|Kana-sensitive (_KS)||Distinguishes between the two types of Japanese kana characters: hiragana and katakana. If this option is not selected, Analysis Services considers hiragana and katakana characters to be equal for sorting purposes. There is no sort order suffix for kana-insensitive sorting.|
|Width-sensitive (_WS)||Distinguishes between a single-byte character and the same character when represented as a double-byte character. If this option is not selected, Analysis Services considers the single-byte and double-byte representation of the same character to be identical for sorting purposes. There is no sort order suffix for width-insensitive sorting.|
Default language and collation is established during setup, but can be changed as part of post-installation configuration. Changing the collation at the instance level is non-trivial and comes with these requirements:
A service restart.
Update the collation settings of existing objects. Collation settings are inherited once when the object is created. Subsequent changes to collation must be done manually. See Change language and collation within a data model using XMLA for tips on how to propagate collation changes throughout the model.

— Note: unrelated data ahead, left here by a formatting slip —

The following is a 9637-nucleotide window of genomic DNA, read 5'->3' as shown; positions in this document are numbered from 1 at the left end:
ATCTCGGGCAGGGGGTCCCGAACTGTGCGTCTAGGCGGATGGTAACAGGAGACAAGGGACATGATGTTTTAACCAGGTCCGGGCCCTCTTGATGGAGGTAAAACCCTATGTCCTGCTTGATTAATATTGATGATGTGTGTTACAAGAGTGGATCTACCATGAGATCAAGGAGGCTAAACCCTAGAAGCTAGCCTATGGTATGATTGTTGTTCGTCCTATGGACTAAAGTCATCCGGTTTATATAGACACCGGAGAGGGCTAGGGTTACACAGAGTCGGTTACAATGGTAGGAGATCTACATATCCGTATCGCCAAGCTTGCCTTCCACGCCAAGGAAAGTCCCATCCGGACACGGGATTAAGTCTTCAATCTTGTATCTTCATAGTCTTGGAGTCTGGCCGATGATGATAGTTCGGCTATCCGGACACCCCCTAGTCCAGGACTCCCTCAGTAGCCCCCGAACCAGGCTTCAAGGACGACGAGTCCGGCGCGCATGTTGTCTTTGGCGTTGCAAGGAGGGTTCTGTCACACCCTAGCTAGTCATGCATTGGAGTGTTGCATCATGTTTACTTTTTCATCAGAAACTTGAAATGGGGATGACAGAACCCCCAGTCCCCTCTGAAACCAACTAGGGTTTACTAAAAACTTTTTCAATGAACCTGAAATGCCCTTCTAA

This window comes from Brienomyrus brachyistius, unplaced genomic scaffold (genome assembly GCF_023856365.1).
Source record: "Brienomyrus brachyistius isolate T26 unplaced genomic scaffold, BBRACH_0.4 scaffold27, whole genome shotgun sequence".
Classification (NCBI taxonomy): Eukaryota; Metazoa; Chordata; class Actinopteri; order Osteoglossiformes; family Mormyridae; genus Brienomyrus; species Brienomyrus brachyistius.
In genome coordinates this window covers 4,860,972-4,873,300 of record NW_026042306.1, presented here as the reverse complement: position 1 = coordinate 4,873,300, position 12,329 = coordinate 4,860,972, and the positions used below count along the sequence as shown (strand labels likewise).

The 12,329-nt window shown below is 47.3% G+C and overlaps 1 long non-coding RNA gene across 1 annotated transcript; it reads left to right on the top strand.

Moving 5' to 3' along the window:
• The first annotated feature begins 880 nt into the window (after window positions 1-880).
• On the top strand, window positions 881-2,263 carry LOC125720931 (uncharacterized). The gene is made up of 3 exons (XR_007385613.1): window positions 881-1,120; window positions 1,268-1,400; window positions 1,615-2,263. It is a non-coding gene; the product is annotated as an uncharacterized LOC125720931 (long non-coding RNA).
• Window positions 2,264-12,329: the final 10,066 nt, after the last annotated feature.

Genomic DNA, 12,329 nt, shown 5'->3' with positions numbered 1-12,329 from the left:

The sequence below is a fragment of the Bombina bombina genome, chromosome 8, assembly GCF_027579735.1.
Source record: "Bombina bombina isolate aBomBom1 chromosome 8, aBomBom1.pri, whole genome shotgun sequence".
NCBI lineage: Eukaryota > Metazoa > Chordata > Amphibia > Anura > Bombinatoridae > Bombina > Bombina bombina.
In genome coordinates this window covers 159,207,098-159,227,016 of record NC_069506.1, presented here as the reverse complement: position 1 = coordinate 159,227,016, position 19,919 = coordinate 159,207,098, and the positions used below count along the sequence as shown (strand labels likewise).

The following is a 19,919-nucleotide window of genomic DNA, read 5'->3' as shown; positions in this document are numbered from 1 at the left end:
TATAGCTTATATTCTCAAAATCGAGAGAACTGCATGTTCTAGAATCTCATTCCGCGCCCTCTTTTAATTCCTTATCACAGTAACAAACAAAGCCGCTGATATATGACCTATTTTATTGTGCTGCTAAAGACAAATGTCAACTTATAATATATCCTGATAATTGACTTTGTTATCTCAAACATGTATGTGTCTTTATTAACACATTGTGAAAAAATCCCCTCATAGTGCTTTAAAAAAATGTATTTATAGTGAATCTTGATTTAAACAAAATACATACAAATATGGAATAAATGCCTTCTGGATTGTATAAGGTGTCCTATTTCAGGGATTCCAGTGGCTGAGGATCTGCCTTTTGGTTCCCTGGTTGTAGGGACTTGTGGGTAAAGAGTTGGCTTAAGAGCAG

Reprocess partitions and dimensions after the collation is updated.
You can use SQL Server Management Studio or AMO PowerShell to change the default language or collation at the server level. Alternatively, you can modify the <Language> and <CollationName> settings in the msmdsrv.ini file, specifying the LCID of the language.
In Management Studio, right-click server name | Properties | Language/Collation.
Choose the sort options. To select either Binary or Binary 2, first clear the checkbox for Accent Sensitive.
Note that collation and language are fully independent settings. If you change one, the values of the other are not filtered to show common combinations.
Update the data model to use the new collation (see the following section).
Restart the service.
In Solution Explorer, double-click the cube to open it in cube designer.
In either the Measures or Dimensions pane, select the top node. The top-level object for either pane is the cube.
In Properties, set Language and Collation. The values you choose will be used by all cube objects, including cube dimensions and measures, and affects processing and query operations.
The only way to embed alternate language and collation properties on objects within the cube is through translations. See Translation support in Analysis Services for details.